Borrowing on the map of botched SWAT raids idea I put together when I was at the Cato Institute, "Dr. Q." at the Cop Block website is working on a similar map plotting incidents in which police have arrested, threatened, or otherwise harassed someone who was trying to record them.
As Dr. Q points out, like the map I put together, he does not claim his map to be comprehensive. These maps are useful and effective at visually demonstrating how common (or rather, "unisolated) these incidents are. They're also good resource for reporters or activists interested in finding incidents in a particular state or city. So it's great to see someone expand the idea to another area of criminal justice.
But I always caution against drawing too many conclusions from the map I put together. For example, the maps are much less useful if you want to, say, compare the number of incidents in different areas of the country, or in different cities. For example, one city may have more incidents than another not necessarily because the police are more aggressive or less tolerant of being recorded, but simply because the media may more likely to report such incidents. Or perhaps the police department in the more active city has a better system in place for citizens to register complaints. On this issue in particular, more populated areas will also present more opportunities for citizens with cameras to interact with police.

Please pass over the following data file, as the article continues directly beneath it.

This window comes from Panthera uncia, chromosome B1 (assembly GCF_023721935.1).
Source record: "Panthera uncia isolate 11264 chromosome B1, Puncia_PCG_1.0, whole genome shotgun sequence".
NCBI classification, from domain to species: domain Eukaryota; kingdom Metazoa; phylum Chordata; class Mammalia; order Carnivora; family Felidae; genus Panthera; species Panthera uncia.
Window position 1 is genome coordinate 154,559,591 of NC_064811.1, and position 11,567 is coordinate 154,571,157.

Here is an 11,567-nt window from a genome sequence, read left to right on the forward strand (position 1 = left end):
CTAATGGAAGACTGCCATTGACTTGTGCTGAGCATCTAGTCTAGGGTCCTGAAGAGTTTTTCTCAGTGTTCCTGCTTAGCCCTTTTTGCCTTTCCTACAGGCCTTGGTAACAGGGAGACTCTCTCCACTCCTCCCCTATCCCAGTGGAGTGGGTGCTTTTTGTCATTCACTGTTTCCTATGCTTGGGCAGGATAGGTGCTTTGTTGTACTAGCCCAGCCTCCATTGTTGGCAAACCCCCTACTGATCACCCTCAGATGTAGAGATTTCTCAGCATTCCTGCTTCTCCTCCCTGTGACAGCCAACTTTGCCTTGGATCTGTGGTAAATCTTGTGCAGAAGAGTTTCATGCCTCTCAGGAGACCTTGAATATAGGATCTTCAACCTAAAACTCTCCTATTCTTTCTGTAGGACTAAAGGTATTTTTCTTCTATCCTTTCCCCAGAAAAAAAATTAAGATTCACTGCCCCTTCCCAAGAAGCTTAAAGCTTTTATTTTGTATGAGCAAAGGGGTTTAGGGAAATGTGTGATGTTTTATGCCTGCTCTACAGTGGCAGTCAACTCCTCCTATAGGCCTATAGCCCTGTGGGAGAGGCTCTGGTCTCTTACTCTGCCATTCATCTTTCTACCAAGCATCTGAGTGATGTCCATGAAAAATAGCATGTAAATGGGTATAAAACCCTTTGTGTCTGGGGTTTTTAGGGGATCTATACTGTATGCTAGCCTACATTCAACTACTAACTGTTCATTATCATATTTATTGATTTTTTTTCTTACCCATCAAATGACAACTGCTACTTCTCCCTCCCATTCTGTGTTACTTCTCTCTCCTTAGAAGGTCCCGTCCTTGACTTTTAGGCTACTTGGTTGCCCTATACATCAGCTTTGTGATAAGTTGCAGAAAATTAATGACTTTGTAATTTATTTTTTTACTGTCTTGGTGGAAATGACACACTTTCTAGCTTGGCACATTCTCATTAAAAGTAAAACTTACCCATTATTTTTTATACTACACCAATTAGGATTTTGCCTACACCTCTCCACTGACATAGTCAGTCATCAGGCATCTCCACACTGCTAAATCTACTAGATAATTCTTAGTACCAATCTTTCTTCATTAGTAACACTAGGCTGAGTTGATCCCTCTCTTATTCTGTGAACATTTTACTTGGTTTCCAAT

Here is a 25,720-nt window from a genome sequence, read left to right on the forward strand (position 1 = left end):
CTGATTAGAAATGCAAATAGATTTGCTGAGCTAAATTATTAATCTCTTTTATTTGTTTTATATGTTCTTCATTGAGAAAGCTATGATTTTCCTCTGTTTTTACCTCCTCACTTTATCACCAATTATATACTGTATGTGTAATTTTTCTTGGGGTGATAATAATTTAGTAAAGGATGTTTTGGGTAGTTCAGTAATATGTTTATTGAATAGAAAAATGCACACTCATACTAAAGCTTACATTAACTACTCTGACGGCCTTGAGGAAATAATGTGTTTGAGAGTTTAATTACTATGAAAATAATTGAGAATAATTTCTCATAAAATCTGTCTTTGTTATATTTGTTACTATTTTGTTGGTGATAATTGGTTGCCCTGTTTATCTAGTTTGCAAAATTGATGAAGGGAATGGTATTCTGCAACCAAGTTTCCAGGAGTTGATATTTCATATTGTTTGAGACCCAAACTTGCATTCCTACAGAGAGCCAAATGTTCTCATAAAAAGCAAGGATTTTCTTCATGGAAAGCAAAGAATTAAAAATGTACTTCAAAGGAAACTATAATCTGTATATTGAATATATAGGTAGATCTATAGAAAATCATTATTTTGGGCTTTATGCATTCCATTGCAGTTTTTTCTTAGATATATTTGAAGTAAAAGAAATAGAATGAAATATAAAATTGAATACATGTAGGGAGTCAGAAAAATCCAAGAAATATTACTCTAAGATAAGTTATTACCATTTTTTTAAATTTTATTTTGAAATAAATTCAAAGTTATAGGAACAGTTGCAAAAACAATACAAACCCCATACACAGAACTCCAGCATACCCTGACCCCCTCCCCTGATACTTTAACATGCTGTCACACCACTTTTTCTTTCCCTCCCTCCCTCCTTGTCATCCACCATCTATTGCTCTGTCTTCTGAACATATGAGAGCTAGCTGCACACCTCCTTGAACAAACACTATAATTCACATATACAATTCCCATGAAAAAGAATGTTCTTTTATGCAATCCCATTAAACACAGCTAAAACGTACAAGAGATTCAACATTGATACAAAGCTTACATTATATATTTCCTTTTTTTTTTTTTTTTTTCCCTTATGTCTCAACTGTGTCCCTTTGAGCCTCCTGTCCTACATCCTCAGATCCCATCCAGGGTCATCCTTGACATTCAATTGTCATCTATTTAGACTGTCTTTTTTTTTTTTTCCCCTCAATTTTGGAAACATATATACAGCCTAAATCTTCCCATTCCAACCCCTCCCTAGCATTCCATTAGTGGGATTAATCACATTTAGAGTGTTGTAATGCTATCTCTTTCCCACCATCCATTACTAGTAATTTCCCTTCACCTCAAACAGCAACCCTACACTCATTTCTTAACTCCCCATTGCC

My feature, "The War on Cameras" here.